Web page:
It was a fine battle of brains and wit the likes of which had not been seen in Philippine politics for years! But it was not a battle amongst equals. As my colleague Ilda had earlier pointed out, vice presidential candidate Bongbong Marcos was a clear standout in last night’s vice presidents’ debate (dubbed #PiliPinasDebates2016) hosted by CNN Philippines.
Marcos was a standout because he exhibited remarkable grace and dignity fending off the infantile loaded questions flung at him by the other candidates, notably Chiz Escudero, Alan Peter Cayetano, and the trailer amongst the majors, Liberal Party candidate Leni Robredo. The accusations and zingers issued by these three against Marcos were nothing new. Even hakot “activists” dragged straight out of their Grade 1 class and onto various street rallies have for years been parroting the trite anti-Marcos drivel delivered by Escudero, Cayetano, and Robredo on national television.
The candidates were, of course, playing to the balasubas Filipino audience. This is, after all, a Philippine election — essentially a popularity contest. And to be popular in the Philippines, you need to pander to mass audience tastes. Filipino tastes and manners were all on exhibit on Sunday, the 10th of April. Listening to the hoots, jeers, and screams of the audience, you’d think you were watching a cock fight. In such a crowd, simply mouthing a familiar slogan will rouse the audience. That, essentially, is what the vice presidential candidates did throughout the night. They were not really addressing one another, they were addressing the audience. When you are a hammer, everything you see is a nail. When you are a politician everyone is a voter.
Marcos is, of course, a politician. But unlike his rivals who stooped to the masa and assumed that position permanently, Marcos struck a fine messaging balance during the debate. Like an excellent episode of Sesame Street or Spongebob Square Pants, Bongbong delivered finely-crafted soundbytes that were exquisitely-multiplexed to appeal to both educated and uneducated, young and old, rich and poor, urbane and bakya. In short, what came out of his mouth was a multi-channeled orchestra of ideas that appealed to all levels of audience sophistication.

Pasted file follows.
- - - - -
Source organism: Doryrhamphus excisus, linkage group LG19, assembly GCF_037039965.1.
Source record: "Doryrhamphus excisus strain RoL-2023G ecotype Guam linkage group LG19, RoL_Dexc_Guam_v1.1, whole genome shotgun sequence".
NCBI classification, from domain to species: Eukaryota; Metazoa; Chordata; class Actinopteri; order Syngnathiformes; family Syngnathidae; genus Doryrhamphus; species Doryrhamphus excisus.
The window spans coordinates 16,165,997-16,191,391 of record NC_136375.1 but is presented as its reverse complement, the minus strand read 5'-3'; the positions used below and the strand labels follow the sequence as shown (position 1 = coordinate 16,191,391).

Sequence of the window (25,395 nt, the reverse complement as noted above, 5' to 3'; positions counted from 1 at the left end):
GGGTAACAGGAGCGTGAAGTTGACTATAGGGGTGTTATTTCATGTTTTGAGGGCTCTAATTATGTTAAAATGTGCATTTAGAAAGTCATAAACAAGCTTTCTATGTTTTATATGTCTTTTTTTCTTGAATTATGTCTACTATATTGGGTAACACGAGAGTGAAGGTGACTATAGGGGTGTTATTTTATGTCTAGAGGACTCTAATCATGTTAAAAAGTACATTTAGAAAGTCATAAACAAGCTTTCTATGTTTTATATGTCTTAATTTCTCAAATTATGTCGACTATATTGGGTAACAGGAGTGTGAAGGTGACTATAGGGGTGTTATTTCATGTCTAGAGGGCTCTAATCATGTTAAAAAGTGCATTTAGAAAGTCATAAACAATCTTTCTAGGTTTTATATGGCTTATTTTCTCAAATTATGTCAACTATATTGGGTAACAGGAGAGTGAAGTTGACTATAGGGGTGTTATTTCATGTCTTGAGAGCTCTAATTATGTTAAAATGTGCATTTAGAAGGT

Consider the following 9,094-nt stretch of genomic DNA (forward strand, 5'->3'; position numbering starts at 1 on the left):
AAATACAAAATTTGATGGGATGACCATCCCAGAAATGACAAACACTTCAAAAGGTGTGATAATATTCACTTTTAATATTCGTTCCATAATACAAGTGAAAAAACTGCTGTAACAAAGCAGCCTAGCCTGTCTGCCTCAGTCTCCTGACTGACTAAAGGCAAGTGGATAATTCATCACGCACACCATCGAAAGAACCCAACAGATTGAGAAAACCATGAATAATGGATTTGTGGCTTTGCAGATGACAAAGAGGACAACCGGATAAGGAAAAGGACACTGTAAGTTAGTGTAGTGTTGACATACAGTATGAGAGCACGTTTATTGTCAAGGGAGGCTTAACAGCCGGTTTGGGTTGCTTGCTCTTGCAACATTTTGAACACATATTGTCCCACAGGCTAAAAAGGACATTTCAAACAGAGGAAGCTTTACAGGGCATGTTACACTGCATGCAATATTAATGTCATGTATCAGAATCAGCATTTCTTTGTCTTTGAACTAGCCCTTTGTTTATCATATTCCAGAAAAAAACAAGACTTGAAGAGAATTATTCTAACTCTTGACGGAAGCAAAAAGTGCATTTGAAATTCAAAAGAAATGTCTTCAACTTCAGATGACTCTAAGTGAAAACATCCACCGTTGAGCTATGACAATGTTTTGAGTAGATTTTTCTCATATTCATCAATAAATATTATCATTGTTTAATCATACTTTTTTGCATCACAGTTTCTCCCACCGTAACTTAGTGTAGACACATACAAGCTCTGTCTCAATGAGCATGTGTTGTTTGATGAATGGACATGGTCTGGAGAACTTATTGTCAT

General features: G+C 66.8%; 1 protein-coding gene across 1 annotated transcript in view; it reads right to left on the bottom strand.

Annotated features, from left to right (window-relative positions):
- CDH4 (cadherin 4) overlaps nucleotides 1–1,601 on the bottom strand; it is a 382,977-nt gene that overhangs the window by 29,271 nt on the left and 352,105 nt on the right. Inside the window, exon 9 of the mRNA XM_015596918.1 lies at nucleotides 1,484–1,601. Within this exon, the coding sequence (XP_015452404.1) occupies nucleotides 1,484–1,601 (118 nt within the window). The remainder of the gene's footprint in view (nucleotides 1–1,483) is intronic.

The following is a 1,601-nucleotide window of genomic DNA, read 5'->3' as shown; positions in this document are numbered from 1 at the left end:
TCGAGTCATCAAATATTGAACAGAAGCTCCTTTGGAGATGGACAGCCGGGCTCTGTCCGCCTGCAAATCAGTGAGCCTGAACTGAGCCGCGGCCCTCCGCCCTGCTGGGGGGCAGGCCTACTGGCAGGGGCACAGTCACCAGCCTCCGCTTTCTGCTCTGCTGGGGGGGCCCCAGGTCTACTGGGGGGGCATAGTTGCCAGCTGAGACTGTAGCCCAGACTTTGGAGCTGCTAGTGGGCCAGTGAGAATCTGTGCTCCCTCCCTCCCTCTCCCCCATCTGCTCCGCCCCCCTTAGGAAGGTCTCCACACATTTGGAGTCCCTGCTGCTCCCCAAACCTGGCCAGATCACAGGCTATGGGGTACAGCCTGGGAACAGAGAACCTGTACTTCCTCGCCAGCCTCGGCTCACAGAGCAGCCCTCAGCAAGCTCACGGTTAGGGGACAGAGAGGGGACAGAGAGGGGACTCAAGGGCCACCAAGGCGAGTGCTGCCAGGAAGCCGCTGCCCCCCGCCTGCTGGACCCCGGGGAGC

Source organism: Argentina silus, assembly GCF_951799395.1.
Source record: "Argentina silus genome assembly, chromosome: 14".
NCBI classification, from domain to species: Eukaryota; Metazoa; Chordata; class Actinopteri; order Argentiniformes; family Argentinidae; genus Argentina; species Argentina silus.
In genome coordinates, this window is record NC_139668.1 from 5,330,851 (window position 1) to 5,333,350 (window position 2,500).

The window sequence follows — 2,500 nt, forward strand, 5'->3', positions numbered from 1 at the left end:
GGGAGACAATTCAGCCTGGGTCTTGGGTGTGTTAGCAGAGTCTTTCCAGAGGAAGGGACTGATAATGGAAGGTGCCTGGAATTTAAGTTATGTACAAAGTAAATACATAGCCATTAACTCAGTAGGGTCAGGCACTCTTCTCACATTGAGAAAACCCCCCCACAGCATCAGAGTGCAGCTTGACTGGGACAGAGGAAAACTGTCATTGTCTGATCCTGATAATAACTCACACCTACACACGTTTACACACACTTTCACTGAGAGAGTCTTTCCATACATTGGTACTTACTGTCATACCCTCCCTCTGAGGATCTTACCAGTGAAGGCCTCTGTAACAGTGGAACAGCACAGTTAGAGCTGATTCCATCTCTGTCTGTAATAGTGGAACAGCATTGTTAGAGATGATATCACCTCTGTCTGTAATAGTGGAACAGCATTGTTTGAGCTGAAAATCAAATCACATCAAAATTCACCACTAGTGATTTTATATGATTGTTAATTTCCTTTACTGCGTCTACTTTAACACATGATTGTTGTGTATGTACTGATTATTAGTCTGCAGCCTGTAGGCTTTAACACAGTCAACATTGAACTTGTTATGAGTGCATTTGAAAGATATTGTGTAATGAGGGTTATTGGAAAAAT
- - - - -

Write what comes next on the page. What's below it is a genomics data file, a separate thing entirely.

This is true statesmanship. Real statesmen address entire nations.
Compare this to current President Benigno Simeon ‘BS’ Aquino III and his sidekick Mar Roxas with their tired and exceedingly annoying habitual use of Tagalog peppered with street lingo like “eh di wow” and the like. The reason the Philippines remains a blight on the intellectual landscape of southeast Asia is beause of “leaders” like these — rather than seek to uplift their people’s political discourse, they’d rather pander to their low-class humour and addiction to slapstick entertainment.
It is therefore no wonder that Bongbong Marcos resonates the strongest amongst the A, B, and C crowds — because he represents class and dignity. Perhaps this is something all Filipinos who aspire to be looked up to by their barrios and spend afternoons sipping lattes at Starbucks and rubbing elbows with the peninsulares at Glorietta should take note of. You don’t climb the Philippines’ social ladder by acting like buffoons — something politicians like Aquino, Roxas, Escudero, Cayetano, and Robredo have branded themselves around. Ask no less than boxing champ Manny Pacquiao whose vast wealth was virtually useless in his efforts to gain membership in the Manila Polo Club.
The Philippines’ financial impoverishment is but a mere symptom of its more profound social and cultural impoverishment. Because Filipinos routinely fail in their civic duty to conduct themselves with grace and dignity and exhibit basic courtesies to one another, they have woven a foundation of dysfunction into the very fabric of their society — one where distrust and envy reign instead of mutual support and collaboration.
Perhaps the grace Bongbong Marcos has shown during these debates, more than anything else, could serve as a reminder of the subtle leadership qualities and the nature of world-class statesmanship that Filipinos had somehow lost in the last 30 years. Since 1986, Yellow thinking had all but convinced an entire generation of Filipinos that being crass and stupid were virtues to be aspired to. It is time we change that squatter mentality culture and look to leadership that we could truly be proud of.